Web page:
Today, Day of the Dead is a beloved celebration with many local and regional variations. Their common thread is the belief it is possible to get in touch with loved ones who have passed on, most often in the form of food offerings left for them on altars. Families gather in cemeteries by their loved ones’ graves to spend time with the deceased when they return to the world as well.

The evolution of a “secular” Day of the Dead

The images of happy skeletons enjoying life is a relatively recent but still very Mexican innovation. Their creation is credited to 19th-century cartoonist José Guadalupe Posada, who used them in his newspaper work to make political and social statements.

Diego Rivera and other post-Revolution artists adopted them as seen in the mural Dream of a Sunday Afternoon at Alameda Central Park. From there, La Catrina and stylized skeletons organically became an integral part of Day of the Dead.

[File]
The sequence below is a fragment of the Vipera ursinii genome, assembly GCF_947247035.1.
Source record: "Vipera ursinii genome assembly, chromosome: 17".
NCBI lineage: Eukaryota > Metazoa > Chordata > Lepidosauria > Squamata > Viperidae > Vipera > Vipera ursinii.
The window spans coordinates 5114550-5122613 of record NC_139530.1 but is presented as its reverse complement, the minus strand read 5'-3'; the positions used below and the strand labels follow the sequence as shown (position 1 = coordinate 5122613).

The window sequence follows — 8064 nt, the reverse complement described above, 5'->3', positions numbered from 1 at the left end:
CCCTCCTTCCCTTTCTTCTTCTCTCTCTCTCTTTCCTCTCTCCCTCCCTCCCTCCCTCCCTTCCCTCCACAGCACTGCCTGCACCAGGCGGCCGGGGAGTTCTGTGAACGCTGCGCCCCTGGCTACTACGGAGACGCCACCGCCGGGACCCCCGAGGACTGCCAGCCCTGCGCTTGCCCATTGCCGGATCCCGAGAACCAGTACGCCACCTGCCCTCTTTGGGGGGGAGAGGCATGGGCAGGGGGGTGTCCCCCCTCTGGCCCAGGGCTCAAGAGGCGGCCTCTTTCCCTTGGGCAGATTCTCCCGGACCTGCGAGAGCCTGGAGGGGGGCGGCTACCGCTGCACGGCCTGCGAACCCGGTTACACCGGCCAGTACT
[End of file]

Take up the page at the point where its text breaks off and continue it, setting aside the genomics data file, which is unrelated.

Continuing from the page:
Public events for the holiday grew in the 20th century, with Mexican films portraying traditional observances as an expression of identity. This is why Lake Pátzcuaro’s celebrations are famous. La Catrina and the company’s connection with both the Mexican Revolution and Rivera made them a natural for events sponsored by local, state and even federal governments. Day of the Dead exists in the north of the country because in the seventies the Education Ministry introduced it there as a way to counter gringo Halloween.

The holiday is commonly believed to have its origins in the ancient agricultural communities of Mesoamerica. (